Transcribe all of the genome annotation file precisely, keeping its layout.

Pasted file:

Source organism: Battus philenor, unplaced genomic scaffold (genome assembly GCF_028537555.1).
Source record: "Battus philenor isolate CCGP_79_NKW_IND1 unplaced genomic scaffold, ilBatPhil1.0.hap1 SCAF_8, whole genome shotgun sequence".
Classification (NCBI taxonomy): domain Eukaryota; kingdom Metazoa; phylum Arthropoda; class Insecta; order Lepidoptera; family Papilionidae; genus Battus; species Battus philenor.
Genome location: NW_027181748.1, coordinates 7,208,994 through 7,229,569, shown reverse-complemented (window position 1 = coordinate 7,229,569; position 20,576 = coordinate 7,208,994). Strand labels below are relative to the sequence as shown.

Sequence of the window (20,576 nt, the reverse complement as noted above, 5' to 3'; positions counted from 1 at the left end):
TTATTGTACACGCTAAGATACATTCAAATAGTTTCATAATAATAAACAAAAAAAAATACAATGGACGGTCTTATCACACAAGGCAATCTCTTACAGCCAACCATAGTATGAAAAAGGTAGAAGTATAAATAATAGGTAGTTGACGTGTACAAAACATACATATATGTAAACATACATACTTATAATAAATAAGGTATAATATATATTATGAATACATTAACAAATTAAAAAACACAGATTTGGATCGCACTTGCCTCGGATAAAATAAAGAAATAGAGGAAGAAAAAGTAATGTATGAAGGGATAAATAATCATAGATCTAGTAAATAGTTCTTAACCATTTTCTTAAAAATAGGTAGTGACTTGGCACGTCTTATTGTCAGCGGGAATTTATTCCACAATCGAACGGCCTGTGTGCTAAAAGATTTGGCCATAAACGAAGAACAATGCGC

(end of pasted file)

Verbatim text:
Source organism: Battus philenor, unplaced genomic scaffold (genome assembly GCF_028537555.1).
Source record: "Battus philenor isolate CCGP_79_NKW_IND1 unplaced genomic scaffold, ilBatPhil1.0.hap1 SCAF_8, whole genome shotgun sequence".
Classification (NCBI taxonomy): domain Eukaryota; kingdom Metazoa; phylum Arthropoda; class Insecta; order Lepidoptera; family Papilionidae; genus Battus; species Battus philenor.
Genome location: NW_027181748.1, coordinates 7,208,994 through 7,229,569, shown reverse-complemented (window position 1 = coordinate 7,229,569; position 20,576 = coordinate 7,208,994). Strand labels below are relative to the sequence as shown.

Sequence of the window (20,576 nt, the reverse complement as noted above, 5' to 3'; positions counted from 1 at the left end):
TTATTGTACACGCTAAGATACATTCAAATAGTTTCATAATAATAAACAAAAAAAAATACAATGGACGGTCTTATCACACAAGGCAATCTCTTACAGCCAACCATAGTATGAAAAAGGTAGAAGTATAAATAATAGGTAGTTGACGTGTACAAAACATACATATATGTAAACATACATACTTATAATAAATAAGGTATAATATATATTATGAATACATTAACAAATTAAAAAACACAGATTTGGATCGCACTTGCCTCGGATAAAATAAAGAAATAGAGGAAGAAAAAGTAATGTATGAAGGGATAAATAATCATAGATCTAGTAAATAGTTCTTAACCATTTTCTTAAAAATAGGTAGTGACTTGGCACGTCTTATTGTCAGCGGGAATTTATTCCACAATCGAACGGCCTGTGTGCTAAAAGATTTGGCCATAAACGAAGAACAATGCGC